If you need a borescope for a variety of holes and cavities, be sure to purchase one which is smaller in diameter than the smallest entry, and long enough to reach in as far as you need it to.
The typical borescope features unlimited reach, removing the need for the operator to refocus.
In instances where the magnification needs to be calculated, apply the principle that the closer an object is to the lens, the greater its magnification.
This principle applies regardless of whether you’re using rigid borescopes or flexible ones.
Light sources used in endoscopes have evolved over the years, beginning with incandescent lamps that were positioned at the end, to traditional bulbs.
More recently, higher quality borescopes utilize fibre-optic illumination, delivering light through glass fibres through a flexible light guide.
Such improvements in technology allow users to operate endoscopes without the risk of causing a fire or other unwanted damage.
Frequently Asked Questions
How many types of borescope are there?
There are three main types of borescope available to choose from: rigid borescopes, semi-rigid borescopes, and flexible tube borescopes.
Semi-rigid borescopes are ideal for smaller spaces, since they are bendable, whereas flexible borescopes bring a greater degree of mobility, allowing operators to cover a wider range of angles in smaller spaces.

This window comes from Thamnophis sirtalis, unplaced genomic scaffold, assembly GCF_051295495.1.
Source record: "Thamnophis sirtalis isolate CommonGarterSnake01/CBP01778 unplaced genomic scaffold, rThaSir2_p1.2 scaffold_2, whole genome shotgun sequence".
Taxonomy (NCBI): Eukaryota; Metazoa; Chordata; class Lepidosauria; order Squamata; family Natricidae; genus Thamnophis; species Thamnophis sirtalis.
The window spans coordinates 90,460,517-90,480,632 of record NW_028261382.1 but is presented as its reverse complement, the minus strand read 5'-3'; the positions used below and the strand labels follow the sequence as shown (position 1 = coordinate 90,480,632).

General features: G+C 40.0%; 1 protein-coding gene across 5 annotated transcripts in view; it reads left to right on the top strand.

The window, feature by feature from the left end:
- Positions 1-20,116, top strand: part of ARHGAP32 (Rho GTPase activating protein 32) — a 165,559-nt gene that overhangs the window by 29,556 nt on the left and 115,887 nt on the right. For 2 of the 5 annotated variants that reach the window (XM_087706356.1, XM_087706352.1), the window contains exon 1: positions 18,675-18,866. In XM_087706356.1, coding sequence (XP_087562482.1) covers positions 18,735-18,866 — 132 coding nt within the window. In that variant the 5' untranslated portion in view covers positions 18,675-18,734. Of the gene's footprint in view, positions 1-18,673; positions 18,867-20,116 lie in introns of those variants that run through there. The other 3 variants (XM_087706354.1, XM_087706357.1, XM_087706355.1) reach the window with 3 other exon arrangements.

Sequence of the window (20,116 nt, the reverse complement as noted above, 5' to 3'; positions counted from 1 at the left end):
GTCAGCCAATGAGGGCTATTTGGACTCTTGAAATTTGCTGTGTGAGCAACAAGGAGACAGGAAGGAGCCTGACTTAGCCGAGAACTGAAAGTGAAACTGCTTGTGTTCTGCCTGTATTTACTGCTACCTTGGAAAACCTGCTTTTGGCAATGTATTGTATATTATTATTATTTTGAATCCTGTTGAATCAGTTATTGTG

How do you guide a borescope?
Each borescope available comes with its own set of specific instructions, so be sure you read the user manual thoroughly before use.
In general, they are operated by inserting the tip of the borescope into the space you wish to inspect, feeding the cable in as far as is required to spot any issues.
The interior of the hole or cavity will be illuminated by the borescope’s lights, with the live image is displayed on its monitor.
The best borescope/endoscope inspection cameras offer a versatile range of options to help you to inspect problems in hard-to-reach spots, from car engines to sewage pipes.
Whether you’re looking for a borescope for casual use around the home using your smartphone as a screen or a more robust model with its own LCD screen and dual-lens functionality, there’s a borescope suitable for your requirements.
Feel free to leave a comment below with any questions or recommendations on inspection cameras and good luck with your next visual inspection work.
Disclaimer: All recommendations are impartial and based on user experience, with no bias to the products or the brand. The products in this post may contain affiliate links.
Andy Dilks is an experienced landscape photographer and former games industry veteran. When he isn’t taking photos or reviewing the latest tech gadgets, you can find him hiking and wild camping in the Peak District.